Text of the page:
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Baby, it's Cold Outside! Seniors Urged to Prepare for Winter Months
FOR IMMEDIATE RELEASE: December 13, 2011
LANSING - The Michigan Office of Services to the Aging (OSA) is reminding all older Michigan residents to take a few simple steps to stay healthy, safe, and comfortable by preparing now for the frosty winter months ahead.
"Michigan's seniors are especially vulnerable during the cold Michigan winter months. Topping the list of issues seniors are most susceptible to are influenza, hypothermia, and slips and falls," said Kari Sederburg, Director of the OSA. "It's important to draw attention to these risks so that every family can have a warm, safe and happy winter."
OSA has a few tips for residents preparing for the winter:
- Get your flu shot if you haven't already done so. The flu can wreak havoc on older adults and anyone with a weakened immune system, respiratory issues, or heart disease.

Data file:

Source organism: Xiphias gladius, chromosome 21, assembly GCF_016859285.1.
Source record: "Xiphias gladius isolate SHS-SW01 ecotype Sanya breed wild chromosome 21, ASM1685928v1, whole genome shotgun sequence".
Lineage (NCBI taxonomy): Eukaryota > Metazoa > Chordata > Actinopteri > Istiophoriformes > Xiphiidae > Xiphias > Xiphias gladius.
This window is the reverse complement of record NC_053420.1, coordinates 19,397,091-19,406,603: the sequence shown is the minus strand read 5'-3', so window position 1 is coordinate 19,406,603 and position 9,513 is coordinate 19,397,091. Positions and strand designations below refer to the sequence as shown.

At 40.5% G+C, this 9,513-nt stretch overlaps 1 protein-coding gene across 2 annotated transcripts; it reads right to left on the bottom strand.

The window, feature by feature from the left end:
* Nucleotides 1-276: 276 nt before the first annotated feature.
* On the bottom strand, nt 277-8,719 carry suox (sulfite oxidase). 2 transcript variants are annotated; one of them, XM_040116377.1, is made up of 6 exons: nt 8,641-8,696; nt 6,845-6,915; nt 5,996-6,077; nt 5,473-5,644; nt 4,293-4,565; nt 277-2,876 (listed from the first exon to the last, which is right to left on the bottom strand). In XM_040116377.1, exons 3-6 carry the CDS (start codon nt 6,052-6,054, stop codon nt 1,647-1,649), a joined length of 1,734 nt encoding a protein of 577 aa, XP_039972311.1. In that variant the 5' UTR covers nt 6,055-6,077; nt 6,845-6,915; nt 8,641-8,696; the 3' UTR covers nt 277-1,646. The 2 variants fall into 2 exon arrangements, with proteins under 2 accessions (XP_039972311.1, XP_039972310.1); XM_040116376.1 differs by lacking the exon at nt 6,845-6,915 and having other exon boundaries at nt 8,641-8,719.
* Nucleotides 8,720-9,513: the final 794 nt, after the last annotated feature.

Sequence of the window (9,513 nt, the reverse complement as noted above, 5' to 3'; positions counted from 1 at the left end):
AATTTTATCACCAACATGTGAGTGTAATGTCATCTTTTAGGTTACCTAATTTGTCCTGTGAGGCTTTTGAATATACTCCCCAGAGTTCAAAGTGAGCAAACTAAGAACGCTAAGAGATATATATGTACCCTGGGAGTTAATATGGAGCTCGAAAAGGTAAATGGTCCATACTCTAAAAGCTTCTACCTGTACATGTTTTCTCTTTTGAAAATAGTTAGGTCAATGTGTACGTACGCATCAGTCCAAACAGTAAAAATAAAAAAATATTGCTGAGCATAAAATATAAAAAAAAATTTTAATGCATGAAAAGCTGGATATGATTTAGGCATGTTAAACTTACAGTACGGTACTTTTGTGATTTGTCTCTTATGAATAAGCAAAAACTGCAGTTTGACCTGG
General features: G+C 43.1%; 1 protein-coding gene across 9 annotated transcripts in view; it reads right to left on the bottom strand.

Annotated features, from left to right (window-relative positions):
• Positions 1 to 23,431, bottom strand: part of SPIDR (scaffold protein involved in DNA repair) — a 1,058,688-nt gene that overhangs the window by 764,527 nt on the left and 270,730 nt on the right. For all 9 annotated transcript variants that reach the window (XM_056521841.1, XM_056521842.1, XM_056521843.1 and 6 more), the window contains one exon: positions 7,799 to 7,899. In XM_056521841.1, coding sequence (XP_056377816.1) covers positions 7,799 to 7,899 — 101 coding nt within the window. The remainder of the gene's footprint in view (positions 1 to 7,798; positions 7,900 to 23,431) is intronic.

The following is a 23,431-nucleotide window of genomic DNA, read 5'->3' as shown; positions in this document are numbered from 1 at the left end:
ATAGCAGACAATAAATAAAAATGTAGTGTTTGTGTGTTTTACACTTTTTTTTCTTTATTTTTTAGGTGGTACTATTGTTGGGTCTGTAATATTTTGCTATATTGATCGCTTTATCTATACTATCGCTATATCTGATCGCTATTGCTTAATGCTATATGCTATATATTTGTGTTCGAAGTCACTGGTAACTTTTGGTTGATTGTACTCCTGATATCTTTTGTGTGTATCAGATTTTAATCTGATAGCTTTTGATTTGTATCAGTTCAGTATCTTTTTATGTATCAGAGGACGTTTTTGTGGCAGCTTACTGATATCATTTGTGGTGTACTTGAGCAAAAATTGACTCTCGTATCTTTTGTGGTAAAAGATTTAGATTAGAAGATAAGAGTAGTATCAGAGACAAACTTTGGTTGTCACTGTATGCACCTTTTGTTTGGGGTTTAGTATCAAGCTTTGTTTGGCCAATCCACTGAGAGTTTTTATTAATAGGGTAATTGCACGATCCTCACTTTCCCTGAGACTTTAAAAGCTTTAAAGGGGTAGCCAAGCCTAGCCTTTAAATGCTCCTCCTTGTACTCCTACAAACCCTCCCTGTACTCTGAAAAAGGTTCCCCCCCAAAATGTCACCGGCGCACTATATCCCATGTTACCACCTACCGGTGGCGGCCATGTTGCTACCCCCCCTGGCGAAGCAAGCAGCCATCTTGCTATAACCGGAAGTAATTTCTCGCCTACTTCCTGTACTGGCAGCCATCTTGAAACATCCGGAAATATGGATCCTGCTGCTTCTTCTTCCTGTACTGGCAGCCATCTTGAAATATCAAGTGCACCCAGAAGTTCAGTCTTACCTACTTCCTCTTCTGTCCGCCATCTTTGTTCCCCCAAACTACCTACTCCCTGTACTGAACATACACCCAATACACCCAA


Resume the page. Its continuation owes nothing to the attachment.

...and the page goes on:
- Wash your hands often with soap and clean running water for at least 20 seconds. Stopping the spread of germs is especially important in the winter.
- Bundle up to stay dry and warm. With age, the body becomes less able to respond to long exposure to very cold temperatures, sometimes resulting in hypothermia - a drop in internal body temperature - that can be fatal if not detected or treated. When going outside, dress appropriately for comfort and safety. Wear a hat, gloves, light layers of clothing, a coat, and proper footwear.
- For homeowners, make plans with a neighbor, friend, or family member to have porches, sidewalks, and driveways cleared of snow and ice. Falls, a concern for older persons, are more likely when ice and snow are present. Further, the strain that shoveling snow can place on the heart during cold weather increases the risk of heart attack.
While these common sense approaches will go a long way toward staying safe, comfortable, and healthy during Michigan's cold weather months, calling 9-1-1 is almost always the fastest way to get lifesaving treatment should you need it. Emergency medical services staff can begin treatment when they arrive, up to an hour sooner than if taken to the hospital by car.
For more information or assistance, residents can contact their local Area Agency on Aging or OSA at (517) 373-8230 or www.michigan.gov/miseniors
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